Castle McLaughlin came face to face with her future in the summer of 1986, staring into the eyes of a wild, blue roan stallion.
She had parents who were equestrians, a grandfather who was a well-known polo player, and a pony from age 5, and she grew up with a profound love for the animals.
“‘Horse’ wasn’t my first word,” said the associate curator of North American ethnography at Harvard’s Peabody Museum of Archaeology and Ethnology. “But it should have been.”
Yet this “mature, dominant stallion that had never been touched” was far from tame, and it was suddenly hers. Moved by its fierce struggle during a roundup at the North Dakota national park where she was working for the summer, McLaughlin purchased it at auction. She planned to tranquilize the rare stallion, get him into a trailer, drive him to the edge of the park, and return him to the wild.
“I was just standing there looking at him, wondering how I was really going to do this.”
Fortunately, two brothers, Frank and Leo Kuntz, were there to save similar horses from slaughter. They offered to help and took the stallion home to their ranch, where it lived for a decade. The serendipitous meeting was the beginning of a long collaboration. The three made a commitment to keep the unusual breed alive and eventually helped to create the Nokota Horse Conservancy, a nonprofit group dedicated to preserving the Nokotas, the name ultimately given the breed.
“We’ve come such a long way, but we are still struggling every day to keep the horses alive and keep them going,” said McLaughlin of her nonprofit work, which has involved creating a breed registry for the animals and promoting them for diverse equestrian disciplines.
The conservancy maintains a small breeding herd of about 120 animals that live and breed on their own for six months of the year in large pastures; in winter they are brought to a ranch to feed. A few offspring are sold each year, typically to other preservation breeders. In addition, the Kuntz brothers also keep small private herds.
Little could McLaughlin know that her love of animals and of art and artifacts would ultimately merge in her work at Harvard.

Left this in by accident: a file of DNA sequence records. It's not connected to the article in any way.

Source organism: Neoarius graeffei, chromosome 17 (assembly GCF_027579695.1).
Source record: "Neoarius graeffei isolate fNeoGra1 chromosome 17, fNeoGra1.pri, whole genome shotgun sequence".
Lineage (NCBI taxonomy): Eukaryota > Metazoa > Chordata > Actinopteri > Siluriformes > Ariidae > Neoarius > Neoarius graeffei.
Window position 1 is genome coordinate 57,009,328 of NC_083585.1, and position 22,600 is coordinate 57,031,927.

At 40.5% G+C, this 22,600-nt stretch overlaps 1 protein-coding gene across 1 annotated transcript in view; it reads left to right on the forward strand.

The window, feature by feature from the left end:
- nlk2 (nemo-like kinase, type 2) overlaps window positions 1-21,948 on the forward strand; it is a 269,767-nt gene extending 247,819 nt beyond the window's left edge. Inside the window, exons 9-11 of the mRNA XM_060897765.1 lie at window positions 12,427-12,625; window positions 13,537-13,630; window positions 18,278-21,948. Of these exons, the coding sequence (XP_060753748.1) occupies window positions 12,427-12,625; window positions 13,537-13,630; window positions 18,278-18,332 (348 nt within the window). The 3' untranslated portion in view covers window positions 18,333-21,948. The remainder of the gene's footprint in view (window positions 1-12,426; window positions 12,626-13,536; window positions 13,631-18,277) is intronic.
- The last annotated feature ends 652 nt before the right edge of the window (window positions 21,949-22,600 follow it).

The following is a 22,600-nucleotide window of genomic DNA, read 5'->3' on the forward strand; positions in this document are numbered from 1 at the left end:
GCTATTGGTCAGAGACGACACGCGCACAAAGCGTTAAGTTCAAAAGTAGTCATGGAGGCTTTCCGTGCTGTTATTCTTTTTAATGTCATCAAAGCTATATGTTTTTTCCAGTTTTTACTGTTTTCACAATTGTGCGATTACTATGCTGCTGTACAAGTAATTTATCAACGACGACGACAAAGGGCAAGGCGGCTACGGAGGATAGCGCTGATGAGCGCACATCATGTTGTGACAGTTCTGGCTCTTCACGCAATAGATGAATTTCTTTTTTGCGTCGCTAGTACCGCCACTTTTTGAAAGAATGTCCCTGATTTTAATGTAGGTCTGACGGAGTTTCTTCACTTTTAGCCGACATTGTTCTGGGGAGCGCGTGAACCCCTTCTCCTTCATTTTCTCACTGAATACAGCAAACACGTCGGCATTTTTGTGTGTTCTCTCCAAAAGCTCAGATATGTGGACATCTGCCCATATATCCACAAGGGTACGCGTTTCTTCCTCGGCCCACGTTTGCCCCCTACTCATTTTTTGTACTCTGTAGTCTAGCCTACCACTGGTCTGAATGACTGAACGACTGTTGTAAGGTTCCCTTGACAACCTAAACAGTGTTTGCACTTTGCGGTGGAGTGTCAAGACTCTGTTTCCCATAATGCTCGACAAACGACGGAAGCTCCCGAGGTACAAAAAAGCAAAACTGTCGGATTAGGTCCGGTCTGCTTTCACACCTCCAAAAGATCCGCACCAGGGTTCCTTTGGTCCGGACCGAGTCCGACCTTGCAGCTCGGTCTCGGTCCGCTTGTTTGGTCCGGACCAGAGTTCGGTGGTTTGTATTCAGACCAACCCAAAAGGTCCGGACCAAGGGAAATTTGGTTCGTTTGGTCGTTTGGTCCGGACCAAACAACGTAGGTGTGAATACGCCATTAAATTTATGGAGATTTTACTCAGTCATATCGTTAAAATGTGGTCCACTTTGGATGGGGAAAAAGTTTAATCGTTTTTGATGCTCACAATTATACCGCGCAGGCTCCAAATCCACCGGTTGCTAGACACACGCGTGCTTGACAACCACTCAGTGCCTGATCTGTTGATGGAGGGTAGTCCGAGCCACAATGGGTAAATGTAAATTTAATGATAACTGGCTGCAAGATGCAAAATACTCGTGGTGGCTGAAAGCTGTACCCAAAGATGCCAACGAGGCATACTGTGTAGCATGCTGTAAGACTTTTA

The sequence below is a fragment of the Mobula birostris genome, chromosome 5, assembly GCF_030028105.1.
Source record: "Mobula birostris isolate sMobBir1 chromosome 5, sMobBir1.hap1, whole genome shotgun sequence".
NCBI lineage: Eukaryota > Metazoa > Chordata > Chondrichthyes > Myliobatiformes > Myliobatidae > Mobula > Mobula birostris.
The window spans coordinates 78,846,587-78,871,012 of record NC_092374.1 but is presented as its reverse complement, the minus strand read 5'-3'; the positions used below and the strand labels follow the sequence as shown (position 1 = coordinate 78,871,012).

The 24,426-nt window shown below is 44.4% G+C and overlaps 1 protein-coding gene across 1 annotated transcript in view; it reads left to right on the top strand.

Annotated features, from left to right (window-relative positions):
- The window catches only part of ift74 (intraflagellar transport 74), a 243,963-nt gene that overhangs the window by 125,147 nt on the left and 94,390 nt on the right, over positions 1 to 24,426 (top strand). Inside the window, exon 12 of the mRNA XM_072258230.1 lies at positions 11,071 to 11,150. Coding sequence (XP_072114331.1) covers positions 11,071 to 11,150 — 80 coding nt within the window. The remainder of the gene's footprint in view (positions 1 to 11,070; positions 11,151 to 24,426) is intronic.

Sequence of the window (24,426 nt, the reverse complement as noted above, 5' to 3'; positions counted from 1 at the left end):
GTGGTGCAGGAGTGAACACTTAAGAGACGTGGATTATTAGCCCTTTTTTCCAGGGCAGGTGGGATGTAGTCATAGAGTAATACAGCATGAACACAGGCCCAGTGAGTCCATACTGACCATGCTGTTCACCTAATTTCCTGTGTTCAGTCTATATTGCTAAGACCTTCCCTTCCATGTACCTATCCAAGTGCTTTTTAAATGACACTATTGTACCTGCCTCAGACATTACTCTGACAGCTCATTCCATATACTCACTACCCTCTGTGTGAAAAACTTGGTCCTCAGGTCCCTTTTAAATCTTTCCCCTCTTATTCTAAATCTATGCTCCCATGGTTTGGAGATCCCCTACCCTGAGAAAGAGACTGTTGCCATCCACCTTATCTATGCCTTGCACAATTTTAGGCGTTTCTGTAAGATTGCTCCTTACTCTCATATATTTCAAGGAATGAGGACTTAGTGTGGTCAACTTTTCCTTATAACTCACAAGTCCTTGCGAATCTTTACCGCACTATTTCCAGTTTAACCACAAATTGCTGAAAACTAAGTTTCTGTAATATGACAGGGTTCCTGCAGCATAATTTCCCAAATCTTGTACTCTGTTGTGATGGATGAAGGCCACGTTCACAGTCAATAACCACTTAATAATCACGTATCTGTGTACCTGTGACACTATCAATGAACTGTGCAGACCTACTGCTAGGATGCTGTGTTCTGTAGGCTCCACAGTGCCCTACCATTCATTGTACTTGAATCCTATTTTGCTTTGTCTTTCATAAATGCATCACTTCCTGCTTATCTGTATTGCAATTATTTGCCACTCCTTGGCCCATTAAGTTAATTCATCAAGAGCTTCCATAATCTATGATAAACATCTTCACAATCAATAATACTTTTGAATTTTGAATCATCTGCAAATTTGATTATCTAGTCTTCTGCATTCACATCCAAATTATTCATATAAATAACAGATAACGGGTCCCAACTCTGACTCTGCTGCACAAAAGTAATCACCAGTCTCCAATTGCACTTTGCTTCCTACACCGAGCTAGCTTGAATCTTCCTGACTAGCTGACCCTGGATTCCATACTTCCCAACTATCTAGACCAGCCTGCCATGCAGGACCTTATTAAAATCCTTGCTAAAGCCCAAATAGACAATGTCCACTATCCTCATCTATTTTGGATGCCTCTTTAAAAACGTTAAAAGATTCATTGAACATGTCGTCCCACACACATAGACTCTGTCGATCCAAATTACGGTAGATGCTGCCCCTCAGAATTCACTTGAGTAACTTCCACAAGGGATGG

Commissioned by the National Park Service to research the breed over three years, McLaughlin established that the horses had direct connections to animals ridden by some Native American Sioux, including the Hunkpapa chiefs in the Battle of Little Big Horn. She used her knowledge of the horses to inform the current show at the Peabody Museum.
McLaughlin is co-curator of its ongoing exhibition on “Wiyohpiyata: Lakota Images of the Contested West,” which prominently features Nokotas.
The show revolves around a small “artists book” containing 77 pictures created during the 1860s and ’70s by a group of Native American warrior artists, recovered by the U.S. Army after the 1876 Battle of Little Big Horn, in which American Gen. George Armstrong Custer was defeated and killed. Many of the drawings capture the Native American warriors astride their horses, the unique Nokota breed.
McLaughlin is writing a book about the ledger that is the centerpiece of the Wiyohpiyata exhibit. A graphic artist, photographer, and videographer — skills developed during her time in art school — she collects and draws with vintage fountain pens.
McLaughlin said of her work with the exhibition, which will be on view through next August, “It’s amazing that these Lakota horses have survived and that we’ve been able to install video footage of them in the gallery to animate the drawings of their war pony ancestors done by warriors more than 100 years ago.”
“As an anthropologist interested in human relationships with animals, the opportunity to research and participate in their ongoing history has been fascinating. The great challenge now is to ensure that they have a future, and my hope is that museum visitors will appreciate their value and want to help make that happen.”